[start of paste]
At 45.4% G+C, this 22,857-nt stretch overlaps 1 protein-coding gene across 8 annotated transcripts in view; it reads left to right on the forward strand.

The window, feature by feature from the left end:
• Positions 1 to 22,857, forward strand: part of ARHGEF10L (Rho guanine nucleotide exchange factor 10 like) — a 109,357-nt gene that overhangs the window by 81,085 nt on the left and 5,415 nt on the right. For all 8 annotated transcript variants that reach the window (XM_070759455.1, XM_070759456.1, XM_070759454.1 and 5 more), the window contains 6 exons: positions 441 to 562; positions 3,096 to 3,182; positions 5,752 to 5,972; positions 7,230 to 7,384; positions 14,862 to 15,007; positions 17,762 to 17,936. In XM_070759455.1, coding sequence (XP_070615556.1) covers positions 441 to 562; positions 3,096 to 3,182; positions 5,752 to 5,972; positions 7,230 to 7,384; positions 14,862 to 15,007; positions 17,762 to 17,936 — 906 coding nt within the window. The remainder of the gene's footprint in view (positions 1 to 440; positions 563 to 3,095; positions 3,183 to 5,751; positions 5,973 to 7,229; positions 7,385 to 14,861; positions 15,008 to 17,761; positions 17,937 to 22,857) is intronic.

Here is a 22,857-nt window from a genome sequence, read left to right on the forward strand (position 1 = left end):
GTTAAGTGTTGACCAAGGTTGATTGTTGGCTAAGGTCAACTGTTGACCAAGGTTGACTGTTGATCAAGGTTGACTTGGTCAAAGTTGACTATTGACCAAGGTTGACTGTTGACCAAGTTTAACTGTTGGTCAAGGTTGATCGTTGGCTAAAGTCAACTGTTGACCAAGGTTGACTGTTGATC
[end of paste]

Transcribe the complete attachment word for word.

At 45.4% G+C, this 22,857-nt stretch overlaps 1 protein-coding gene across 8 annotated transcripts in view; it reads left to right on the forward strand.

The window, feature by feature from the left end:
• Positions 1 to 22,857, forward strand: part of ARHGEF10L (Rho guanine nucleotide exchange factor 10 like) — a 109,357-nt gene that overhangs the window by 81,085 nt on the left and 5,415 nt on the right. For all 8 annotated transcript variants that reach the window (XM_070759455.1, XM_070759456.1, XM_070759454.1 and 5 more), the window contains 6 exons: positions 441 to 562; positions 3,096 to 3,182; positions 5,752 to 5,972; positions 7,230 to 7,384; positions 14,862 to 15,007; positions 17,762 to 17,936. In XM_070759455.1, coding sequence (XP_070615556.1) covers positions 441 to 562; positions 3,096 to 3,182; positions 5,752 to 5,972; positions 7,230 to 7,384; positions 14,862 to 15,007; positions 17,762 to 17,936 — 906 coding nt within the window. The remainder of the gene's footprint in view (positions 1 to 440; positions 563 to 3,095; positions 3,183 to 5,751; positions 5,973 to 7,229; positions 7,385 to 14,861; positions 15,008 to 17,761; positions 17,937 to 22,857) is intronic.

Here is a 22,857-nt window from a genome sequence, read left to right on the forward strand (position 1 = left end):
GTTAAGTGTTGACCAAGGTTGATTGTTGGCTAAGGTCAACTGTTGACCAAGGTTGACTGTTGATCAAGGTTGACTTGGTCAAAGTTGACTATTGACCAAGGTTGACTGTTGACCAAGTTTAACTGTTGGTCAAGGTTGATCGTTGGCTAAAGTCAACTGTTGACCAAGGTTGACTGTTGATC